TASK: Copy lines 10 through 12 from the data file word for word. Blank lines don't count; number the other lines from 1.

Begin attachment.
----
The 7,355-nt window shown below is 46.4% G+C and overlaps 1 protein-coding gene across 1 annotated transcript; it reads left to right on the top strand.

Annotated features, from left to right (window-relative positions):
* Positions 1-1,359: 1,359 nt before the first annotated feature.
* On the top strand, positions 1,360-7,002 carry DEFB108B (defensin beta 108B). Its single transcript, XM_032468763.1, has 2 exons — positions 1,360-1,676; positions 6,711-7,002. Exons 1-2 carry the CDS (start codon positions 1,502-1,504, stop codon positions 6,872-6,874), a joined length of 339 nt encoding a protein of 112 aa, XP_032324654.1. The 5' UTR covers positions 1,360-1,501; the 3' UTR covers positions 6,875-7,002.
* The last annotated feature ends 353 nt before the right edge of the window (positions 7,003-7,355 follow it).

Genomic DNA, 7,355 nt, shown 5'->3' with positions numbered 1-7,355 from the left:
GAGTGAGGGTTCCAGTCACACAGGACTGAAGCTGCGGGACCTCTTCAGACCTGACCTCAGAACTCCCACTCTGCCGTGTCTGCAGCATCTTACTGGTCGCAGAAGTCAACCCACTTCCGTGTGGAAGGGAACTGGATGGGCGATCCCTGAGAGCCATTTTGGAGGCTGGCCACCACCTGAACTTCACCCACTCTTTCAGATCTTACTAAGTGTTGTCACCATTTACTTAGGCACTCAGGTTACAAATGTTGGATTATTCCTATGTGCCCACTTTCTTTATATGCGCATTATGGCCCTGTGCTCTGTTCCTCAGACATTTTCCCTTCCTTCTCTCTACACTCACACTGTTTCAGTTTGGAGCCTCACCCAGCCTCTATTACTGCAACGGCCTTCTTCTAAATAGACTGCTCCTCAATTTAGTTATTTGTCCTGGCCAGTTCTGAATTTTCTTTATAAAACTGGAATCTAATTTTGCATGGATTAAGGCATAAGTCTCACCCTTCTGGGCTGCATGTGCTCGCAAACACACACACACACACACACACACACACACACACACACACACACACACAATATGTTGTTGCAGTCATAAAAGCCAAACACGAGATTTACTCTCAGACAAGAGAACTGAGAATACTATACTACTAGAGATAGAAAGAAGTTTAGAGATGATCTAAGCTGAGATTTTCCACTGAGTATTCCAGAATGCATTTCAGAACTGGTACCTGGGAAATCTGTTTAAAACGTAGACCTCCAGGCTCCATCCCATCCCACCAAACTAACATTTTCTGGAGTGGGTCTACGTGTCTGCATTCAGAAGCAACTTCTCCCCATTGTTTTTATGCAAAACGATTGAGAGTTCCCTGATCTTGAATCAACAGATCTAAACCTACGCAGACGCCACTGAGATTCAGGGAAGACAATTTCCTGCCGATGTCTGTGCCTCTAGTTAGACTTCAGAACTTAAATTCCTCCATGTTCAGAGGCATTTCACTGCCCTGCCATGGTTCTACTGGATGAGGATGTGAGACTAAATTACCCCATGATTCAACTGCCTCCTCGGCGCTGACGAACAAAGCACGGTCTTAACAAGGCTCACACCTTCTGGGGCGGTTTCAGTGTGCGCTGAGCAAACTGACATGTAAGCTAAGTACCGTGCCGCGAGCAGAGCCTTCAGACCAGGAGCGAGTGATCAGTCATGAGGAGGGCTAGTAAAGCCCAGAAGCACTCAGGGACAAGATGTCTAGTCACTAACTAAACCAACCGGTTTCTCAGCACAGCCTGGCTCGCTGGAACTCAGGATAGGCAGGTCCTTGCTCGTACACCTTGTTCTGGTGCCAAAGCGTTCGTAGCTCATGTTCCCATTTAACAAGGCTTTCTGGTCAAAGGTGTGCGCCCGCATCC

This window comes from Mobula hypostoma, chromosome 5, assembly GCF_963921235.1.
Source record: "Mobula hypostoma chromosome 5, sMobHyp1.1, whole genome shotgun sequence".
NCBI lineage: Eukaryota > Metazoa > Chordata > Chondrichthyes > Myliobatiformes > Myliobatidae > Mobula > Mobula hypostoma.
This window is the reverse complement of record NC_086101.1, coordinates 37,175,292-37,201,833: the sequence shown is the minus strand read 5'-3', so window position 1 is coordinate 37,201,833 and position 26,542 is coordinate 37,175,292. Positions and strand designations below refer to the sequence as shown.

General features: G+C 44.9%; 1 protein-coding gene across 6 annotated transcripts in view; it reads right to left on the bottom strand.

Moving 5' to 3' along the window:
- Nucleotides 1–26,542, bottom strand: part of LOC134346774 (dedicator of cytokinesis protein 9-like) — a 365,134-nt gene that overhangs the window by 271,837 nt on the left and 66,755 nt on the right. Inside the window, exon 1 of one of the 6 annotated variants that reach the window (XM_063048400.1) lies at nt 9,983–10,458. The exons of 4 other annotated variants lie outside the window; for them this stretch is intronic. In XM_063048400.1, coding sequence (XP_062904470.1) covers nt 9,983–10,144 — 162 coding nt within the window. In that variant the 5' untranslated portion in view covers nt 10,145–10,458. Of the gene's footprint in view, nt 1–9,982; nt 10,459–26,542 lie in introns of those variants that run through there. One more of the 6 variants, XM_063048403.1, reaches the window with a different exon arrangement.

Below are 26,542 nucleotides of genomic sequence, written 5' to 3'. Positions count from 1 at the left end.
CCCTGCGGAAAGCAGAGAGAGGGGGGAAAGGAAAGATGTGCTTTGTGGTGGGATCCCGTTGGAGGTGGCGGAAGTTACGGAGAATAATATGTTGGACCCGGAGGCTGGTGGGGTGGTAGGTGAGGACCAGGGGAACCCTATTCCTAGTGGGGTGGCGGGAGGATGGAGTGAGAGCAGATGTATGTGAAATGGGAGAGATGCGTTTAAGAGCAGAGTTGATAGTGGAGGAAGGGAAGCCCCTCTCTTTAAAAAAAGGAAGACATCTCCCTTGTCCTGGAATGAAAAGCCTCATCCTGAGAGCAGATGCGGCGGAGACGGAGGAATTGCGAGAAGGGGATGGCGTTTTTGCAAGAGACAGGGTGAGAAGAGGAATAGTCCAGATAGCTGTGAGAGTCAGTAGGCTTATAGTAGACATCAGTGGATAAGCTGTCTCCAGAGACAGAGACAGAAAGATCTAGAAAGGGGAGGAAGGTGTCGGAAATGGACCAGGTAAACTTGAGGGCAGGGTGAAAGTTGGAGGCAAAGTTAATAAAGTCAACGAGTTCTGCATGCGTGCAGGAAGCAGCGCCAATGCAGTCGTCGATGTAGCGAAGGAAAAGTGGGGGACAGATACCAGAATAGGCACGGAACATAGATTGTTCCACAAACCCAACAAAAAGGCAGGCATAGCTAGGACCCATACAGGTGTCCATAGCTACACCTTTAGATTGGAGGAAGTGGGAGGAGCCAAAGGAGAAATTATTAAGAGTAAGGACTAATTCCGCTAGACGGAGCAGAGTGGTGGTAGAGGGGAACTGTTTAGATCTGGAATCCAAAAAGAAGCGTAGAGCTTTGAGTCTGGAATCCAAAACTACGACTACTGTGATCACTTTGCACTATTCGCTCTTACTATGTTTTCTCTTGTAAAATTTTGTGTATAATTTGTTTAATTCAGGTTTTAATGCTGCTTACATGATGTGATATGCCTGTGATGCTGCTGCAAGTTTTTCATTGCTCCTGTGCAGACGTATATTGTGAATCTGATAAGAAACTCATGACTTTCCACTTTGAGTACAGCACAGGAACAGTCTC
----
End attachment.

NCBI lineage: Eukaryota > Metazoa > Chordata > Chondrichthyes > Myliobatiformes > Myliobatidae > Mobula > Mobula hypostoma.
This window is the reverse complement of record NC_086101.1, coordinates 37,175,292-37,201,833: the sequence shown is the minus strand read 5'-3', so window position 1 is coordinate 37,201,833 and position 26,542 is coordinate 37,175,292. Positions and strand designations below refer to the sequence as shown.

General features: G+C 44.9%; 1 protein-coding gene across 6 annotated transcripts in view; it reads right to left on the bottom strand.